FDA announces stronger warning label requirements on sleeping pills

On Wednesday the U.S. Food and Drug Administration announced it is now requiring stronger warning labels on sleeping pill bottles.  

Tom Schnorr, a pharmacist for 38 years, owns and works at Austin Compounding Pharmacy.

"The box label is a notice from the FDA to put responsibility on me as a practitioner and the doctor so we tell you as a patient this is a concern,” Schnorr said.

The agency says commonly used sleeping pills like Ambien, Sonata and Lunesta must now list potential side effects.

"We can no longer just casually mention, 'oh by the way you might have sleep walking', now we're going to say we guarantee it,”  Schnorr said.

According to the Centers for Disease Control, 9 million Americans currently take sleeping pills. The new regulations come after several reports of sleepwalking, overdoses and even death of patients, a change Schnorr says should have come much sooner.

 "This has been going on for ten years," Schnorr said. "The drug's been on the market for 15."

The FDA says it will also tighten restrictions on doctors prescribing sleep medications. Schnorr says dangerous side effects generally take place when there's misuse, usually using the medication more than three times a week.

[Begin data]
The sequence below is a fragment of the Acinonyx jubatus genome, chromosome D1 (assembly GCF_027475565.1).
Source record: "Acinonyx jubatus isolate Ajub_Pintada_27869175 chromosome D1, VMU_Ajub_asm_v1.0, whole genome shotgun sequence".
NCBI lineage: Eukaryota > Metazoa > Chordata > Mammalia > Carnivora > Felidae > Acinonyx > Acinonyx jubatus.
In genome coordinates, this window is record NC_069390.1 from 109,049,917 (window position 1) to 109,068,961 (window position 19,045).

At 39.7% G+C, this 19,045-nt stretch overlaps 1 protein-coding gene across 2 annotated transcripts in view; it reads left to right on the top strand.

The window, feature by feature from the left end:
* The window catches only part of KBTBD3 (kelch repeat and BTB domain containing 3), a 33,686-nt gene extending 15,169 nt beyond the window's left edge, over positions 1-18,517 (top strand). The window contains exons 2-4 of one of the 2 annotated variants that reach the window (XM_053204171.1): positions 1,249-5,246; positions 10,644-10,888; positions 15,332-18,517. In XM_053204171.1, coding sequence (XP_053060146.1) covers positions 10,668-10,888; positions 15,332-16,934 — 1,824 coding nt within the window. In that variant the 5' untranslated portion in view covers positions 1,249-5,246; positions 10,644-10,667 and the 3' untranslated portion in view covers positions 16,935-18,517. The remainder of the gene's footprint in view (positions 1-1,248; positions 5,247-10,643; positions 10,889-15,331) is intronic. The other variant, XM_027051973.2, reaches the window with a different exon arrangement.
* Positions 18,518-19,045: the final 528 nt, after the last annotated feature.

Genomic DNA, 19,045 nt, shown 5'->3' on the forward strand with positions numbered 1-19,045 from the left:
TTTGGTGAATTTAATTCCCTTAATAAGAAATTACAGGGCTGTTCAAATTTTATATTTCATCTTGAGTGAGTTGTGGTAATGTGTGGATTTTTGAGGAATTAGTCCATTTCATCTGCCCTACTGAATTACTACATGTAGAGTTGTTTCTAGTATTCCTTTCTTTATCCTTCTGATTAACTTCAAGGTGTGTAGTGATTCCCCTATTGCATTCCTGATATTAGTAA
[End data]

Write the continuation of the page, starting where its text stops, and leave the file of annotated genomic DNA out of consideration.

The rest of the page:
"I have patients that are using two or more a day for weeks or months on end and I ask them if they wake up and find any bags from Walmart or any wrappers from Jack in the Box and McDonalds as in you're going and driving your car and not remembering it," Schnorr said. "They go oh my God I thought it was you, and I said you're having amnesia and sleepwalking. That's one of the risks you're taking a drug for too long."

Schnorr says that's when he takes off his pharmacist hat and puts on his nutritionist hat and suggests more natural ways to help the body, like melatonin, 5-HTP, or B-vitamins.

"I have some people that have two scoops of Epsom salt and just soak in a bath which instantly relaxes them," Schnoor said.

As for the new box labels, Schnorr says his pharmacy will probably receive them within the next week or so. When asked if he thinks the new labels will change anything, he said no.

“No I don't I'm sorry I'm a realist I've been doing this too many years," Schnorr said. "We'll give you a piece of paper and you'll just put it in the trash."